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New Act Will Help FDA Regulate Medical Manufacturers

Last month, President Barak Obama signed into law the MDUFA III – the Medical Device User Fee Act – which provides funding, as well as some new requirements, to the FDA. While the new version of the act does not go into effect until Oct. 1, several deadlines are now in place.shutterstock_566212006

As of this past Monday, August 6th, the FDA will officially receive funding for the next five years through this law for improved medical device reviews and increased device safety.

When medical device manufacturers register a new or changed device for FDA approval, they have to pay a tax, which funds the MDUFA. Consumer groups have criticized this system, saying the tax is a way for manufacturers to pay for their own regulations. With MDUFA III, however, part of the tax will go to fund hiring 200 new full-time workers to increase safety testing and regulation reviews.

The new MDUFA also requires the FDA establish a Unique Device Identifier (UDI) system within 2 years. This system would track reports of defective devices more efficiently. The UDI is a device number used to track devices, much like VIN numbers in car manufacturing.

However, the new act will restrict the FDA’s authority in some areas. For example, sometimes the FDA does not approve a drug or device based on a questionable history, but the new MDUFA allows device makers to apply for an Investigational Device Exemption, and market the product anyway. The act has also come under fire from consumer lobbies because it does nothing to regulate the current 510(k) legislation, which allows manufacturers to fast-track devices to market without full FDA approval, based on an existing device – even if that device is faulty.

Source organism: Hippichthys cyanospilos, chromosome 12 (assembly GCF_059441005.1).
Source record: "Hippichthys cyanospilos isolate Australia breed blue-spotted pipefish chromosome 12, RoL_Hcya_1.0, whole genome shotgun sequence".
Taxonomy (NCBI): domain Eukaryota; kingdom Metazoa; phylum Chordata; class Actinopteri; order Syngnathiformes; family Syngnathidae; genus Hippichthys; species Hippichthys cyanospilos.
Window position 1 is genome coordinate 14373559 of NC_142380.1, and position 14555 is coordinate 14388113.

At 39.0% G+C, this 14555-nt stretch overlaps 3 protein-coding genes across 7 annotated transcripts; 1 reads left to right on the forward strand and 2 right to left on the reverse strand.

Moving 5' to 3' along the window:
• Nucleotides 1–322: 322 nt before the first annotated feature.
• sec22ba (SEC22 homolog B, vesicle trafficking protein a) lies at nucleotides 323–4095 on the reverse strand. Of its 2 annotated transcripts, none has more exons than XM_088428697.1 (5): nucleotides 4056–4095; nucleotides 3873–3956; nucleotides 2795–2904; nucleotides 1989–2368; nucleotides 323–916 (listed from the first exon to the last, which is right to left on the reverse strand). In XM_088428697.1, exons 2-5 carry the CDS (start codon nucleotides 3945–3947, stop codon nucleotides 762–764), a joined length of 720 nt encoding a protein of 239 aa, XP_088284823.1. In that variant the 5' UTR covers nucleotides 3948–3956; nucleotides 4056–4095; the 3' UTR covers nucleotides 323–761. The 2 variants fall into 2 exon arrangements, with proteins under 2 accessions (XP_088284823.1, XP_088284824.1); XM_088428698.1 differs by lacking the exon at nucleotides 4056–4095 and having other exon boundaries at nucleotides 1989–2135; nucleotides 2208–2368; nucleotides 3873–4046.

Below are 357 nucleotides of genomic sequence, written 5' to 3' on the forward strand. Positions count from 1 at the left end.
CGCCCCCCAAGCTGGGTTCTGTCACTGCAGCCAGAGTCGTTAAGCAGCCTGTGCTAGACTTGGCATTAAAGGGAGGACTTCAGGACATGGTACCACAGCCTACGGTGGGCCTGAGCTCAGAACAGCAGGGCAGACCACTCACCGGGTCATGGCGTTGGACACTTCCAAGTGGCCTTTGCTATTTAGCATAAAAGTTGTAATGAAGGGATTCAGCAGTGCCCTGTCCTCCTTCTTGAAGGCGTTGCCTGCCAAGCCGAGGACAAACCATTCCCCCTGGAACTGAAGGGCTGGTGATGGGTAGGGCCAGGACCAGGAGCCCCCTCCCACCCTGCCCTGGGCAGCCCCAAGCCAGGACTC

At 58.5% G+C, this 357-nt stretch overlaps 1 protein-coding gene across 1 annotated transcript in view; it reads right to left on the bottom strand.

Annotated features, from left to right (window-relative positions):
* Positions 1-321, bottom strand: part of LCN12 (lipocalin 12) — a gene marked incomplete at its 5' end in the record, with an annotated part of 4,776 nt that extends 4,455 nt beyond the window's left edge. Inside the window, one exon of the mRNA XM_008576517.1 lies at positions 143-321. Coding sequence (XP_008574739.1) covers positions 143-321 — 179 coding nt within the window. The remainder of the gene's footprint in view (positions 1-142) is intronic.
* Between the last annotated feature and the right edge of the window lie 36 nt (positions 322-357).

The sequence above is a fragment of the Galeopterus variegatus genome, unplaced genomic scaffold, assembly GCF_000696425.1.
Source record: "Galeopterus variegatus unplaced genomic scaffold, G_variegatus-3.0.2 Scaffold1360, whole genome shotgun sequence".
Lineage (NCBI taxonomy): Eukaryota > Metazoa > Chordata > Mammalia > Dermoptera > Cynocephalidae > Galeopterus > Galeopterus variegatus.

For example, the ProteGen vaginal mesh device has served as the template for all mesh repair devices currently on the market, but the ProteGen itself was recalled in 1999.

The FDA exists to help protect consumers from defective products and drugs, but its powers are limited. Doctors and manufacturers must report defects, and until the UDI system is in place, these reports have no centralized system to categorize them. Sometimes, it can take the FDA years to recall a defective product because the agency cannot realize the full extent of the problem. In the meantime, more and more consumers suffer the consequences. Defective medical devices can cause serious side effects that can drastically change a patient’s life, and sometimes even result in death.

The personal injury lawyers at the Strom Law Firm can help. We are currently accepting cases nationwide against Transvaginal Mesh Device manufacturers, as well as Takeda Pharmaceuticals, manufacturers of the controversial diabetes drug, Actos. We accept a variety of other personal injury cases as well, so please contact us today for a free consultation. 803.252.4800. We can help get you on the road to recovery.



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